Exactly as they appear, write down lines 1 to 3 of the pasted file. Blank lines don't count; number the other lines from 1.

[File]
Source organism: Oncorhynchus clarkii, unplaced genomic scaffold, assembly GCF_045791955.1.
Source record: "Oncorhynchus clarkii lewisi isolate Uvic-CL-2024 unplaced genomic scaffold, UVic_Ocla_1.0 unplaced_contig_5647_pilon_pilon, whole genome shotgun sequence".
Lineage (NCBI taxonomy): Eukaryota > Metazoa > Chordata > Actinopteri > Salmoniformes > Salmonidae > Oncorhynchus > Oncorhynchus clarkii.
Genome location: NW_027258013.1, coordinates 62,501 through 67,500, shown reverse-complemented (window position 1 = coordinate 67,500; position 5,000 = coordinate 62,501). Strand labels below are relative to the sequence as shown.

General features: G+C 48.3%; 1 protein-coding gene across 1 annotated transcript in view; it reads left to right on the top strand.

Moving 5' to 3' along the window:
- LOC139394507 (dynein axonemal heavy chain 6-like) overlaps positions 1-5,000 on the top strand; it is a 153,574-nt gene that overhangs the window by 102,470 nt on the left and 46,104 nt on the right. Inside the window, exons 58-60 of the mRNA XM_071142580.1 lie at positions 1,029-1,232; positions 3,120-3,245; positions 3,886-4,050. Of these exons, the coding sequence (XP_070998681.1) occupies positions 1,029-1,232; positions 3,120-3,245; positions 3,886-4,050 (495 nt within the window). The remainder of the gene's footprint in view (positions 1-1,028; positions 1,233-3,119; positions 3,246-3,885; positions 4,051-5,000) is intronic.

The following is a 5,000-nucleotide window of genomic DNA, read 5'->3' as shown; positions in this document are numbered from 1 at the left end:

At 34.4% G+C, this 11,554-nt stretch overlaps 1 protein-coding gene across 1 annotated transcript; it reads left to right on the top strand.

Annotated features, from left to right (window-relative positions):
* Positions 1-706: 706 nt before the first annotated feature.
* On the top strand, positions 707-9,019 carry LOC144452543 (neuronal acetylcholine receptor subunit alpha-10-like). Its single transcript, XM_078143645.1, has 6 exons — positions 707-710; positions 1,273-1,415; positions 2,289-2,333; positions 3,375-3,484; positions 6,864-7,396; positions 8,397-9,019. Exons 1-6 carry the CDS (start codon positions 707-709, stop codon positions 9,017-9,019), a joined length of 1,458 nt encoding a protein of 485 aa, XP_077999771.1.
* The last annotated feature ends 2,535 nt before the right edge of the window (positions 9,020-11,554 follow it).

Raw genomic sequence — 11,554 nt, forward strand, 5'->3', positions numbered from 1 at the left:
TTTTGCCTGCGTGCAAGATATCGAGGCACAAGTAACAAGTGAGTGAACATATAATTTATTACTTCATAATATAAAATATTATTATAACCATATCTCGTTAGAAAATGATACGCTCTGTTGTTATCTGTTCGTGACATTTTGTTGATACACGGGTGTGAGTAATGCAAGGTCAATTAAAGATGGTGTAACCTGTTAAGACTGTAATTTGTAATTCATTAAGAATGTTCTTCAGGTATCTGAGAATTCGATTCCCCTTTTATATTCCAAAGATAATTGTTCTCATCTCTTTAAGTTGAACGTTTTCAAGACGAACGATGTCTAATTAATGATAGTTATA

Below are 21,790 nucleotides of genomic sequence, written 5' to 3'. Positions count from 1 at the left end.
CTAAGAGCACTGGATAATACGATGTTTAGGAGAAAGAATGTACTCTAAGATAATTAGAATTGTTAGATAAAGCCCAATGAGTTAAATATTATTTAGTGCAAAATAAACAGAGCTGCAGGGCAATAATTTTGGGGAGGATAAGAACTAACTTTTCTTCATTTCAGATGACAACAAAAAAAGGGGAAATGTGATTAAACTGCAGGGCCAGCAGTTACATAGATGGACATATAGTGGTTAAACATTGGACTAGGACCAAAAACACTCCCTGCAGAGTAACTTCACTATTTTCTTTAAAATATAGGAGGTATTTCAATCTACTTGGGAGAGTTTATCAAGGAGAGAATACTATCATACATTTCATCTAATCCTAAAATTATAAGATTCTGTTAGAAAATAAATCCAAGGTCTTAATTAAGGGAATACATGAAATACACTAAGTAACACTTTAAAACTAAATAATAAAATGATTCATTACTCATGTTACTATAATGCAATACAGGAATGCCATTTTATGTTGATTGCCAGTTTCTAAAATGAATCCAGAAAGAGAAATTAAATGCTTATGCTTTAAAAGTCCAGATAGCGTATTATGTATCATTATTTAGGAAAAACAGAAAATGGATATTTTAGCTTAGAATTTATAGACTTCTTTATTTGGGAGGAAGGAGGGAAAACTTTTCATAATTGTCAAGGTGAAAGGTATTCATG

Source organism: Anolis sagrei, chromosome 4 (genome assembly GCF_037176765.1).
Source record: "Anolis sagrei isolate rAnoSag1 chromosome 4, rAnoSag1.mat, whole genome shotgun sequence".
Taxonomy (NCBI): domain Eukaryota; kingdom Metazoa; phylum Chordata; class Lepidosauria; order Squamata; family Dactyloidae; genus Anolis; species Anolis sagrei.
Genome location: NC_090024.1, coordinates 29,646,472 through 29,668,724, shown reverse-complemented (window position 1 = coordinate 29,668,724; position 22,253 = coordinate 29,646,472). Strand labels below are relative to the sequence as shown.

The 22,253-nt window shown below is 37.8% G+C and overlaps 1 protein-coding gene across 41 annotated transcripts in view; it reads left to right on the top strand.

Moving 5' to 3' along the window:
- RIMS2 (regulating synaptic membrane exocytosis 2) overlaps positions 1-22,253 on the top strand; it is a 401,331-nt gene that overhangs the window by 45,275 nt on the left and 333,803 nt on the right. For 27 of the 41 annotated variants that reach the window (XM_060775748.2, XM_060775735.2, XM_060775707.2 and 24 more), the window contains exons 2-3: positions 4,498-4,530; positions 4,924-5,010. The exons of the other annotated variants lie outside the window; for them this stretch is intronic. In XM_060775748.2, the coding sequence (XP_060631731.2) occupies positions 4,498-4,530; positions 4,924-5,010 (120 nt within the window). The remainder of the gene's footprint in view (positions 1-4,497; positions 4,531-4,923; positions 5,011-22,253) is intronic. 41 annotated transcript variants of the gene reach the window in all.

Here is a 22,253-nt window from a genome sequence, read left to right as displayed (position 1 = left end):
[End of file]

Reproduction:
Source organism: Oncorhynchus clarkii, unplaced genomic scaffold, assembly GCF_045791955.1.
Source record: "Oncorhynchus clarkii lewisi isolate Uvic-CL-2024 unplaced genomic scaffold, UVic_Ocla_1.0 unplaced_contig_5647_pilon_pilon, whole genome shotgun sequence".
Lineage (NCBI taxonomy): Eukaryota > Metazoa > Chordata > Actinopteri > Salmoniformes > Salmonidae > Oncorhynchus > Oncorhynchus clarkii.